My daughters, friends and I are all inveterate list-makers. Without our “to-do” lists, very little would get done.
I wasn’t always like this! I remember sitting in church decades ago as a college coed, as my (far more organized and professionally advanced) roommate sat beside me and tweaked her “to do” list as the ceremony went on. I was utterly aghast at the encroachment of the temporal on the divine. Years later, I have utterly, thoroughly, gotten over it.
I rarely start the day without consulting the list I jotted down before turning out the lights the night before, lest I toss and turn at three a.m. trying to remember some errand to be jostled into place with the efficiency of a string of dominos. Pickups, drop-offs, groceries, doctor appointments, fitting an hour or two of writing into a busy day, taking a brief break by the lake shore. “Like clockwork” is the ideal.
When I was still living in a much-larger house and was hosting Thanksgiving dinner for fifteen or eighteen guests, the lists were long and covered multiple days of juggling and planning. Celery to be chopped, onions to saute, the spare turkey breast to be roasted a day or two before, potatoes to peel, the house to clean, spare bedrooms to freshen, clutter to hide.
When my children were small, making it through the Christmas season took on the planning complexity of the Normandy invasion. Presents to buy and hide, separate wrapping paper and cards from Santa to procure, stockings to hang, cookies to bake, the tree to decorate, cards to address, the school’s annual Christmas program to attend, costume and supply with desserts.
We all have our “bucket lists” (visit Manchu Picchu, swim with dophins, ride horseback in Monument Valley) and our “New Years resolution” lists (lose a few more pounds, declutter, write more often, master the fox trot) and even our “get healthier” lists (less sugar, more veggies, less snacking, pump iron).
But then Thanksgiving Day rolls around, and I take the time to remember that the things I am really thankful for are the things that money can’t buy. And many of them are things that I can’t even see.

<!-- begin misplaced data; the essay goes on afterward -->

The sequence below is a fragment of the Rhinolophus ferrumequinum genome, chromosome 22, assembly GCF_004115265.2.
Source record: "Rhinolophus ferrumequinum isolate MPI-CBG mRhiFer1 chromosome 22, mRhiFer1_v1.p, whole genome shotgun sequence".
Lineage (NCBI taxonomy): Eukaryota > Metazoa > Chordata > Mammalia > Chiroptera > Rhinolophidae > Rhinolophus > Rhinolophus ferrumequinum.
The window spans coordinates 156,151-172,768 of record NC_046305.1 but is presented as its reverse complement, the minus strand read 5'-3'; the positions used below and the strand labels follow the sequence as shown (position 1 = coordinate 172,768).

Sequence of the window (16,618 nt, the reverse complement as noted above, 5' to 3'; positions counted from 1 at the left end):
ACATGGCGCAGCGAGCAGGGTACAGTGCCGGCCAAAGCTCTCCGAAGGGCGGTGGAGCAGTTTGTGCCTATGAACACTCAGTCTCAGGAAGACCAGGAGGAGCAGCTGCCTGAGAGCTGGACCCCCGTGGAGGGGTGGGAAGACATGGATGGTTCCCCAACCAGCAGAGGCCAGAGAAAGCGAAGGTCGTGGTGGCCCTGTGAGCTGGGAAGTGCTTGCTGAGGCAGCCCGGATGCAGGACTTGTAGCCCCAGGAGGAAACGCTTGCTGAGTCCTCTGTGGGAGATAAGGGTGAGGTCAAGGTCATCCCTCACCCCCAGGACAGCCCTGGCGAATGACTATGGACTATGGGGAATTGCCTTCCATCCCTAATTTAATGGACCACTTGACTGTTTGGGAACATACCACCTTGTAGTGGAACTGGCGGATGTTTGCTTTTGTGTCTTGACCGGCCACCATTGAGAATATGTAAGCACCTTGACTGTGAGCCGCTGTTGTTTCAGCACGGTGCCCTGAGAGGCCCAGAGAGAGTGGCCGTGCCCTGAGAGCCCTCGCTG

I’m so very grateful for my children who—while they may have gotten their start inside my body—emerged to make me a much better person than I ever was before. I’m thankful for my friends who, over the years, have made me laugh, propped me up, given me great advice and forgiven me for not always taking it. I’m profoundly thankful that I’ve survived a couple of accidents that could have killed me. And I could expand this list for hours. The scent of a rose in evening. Frost on a window with daybreak fracturing through. Second chances. Sunsets and moonrises, bluebirds and red-tailed hawks, a robin’s song, the smell of lake air and the feel of warm sand under my feet. The wag of my dog’s tail when I say “good boy,” and the purr of a kitten.
This Thanksgiving I’m not cooking a big dinner. I’m going to be joining most of my children (and my two grandchildren) at their dad’s house forty miles away. My entire contribution to the dinner is a gluten-free chocolate cake and a small pan of stuffing. I’m pretty sure I will consult a list before I start driving just to make sure I’ve got everything in the car that I planned to bring.
But as I drive, I’ll be thinking of that collection of intangibles that you can’t put a price on but that give me such joy. And in the scheme of what’s really important to give thanks for, it’s definitely “top of the list.”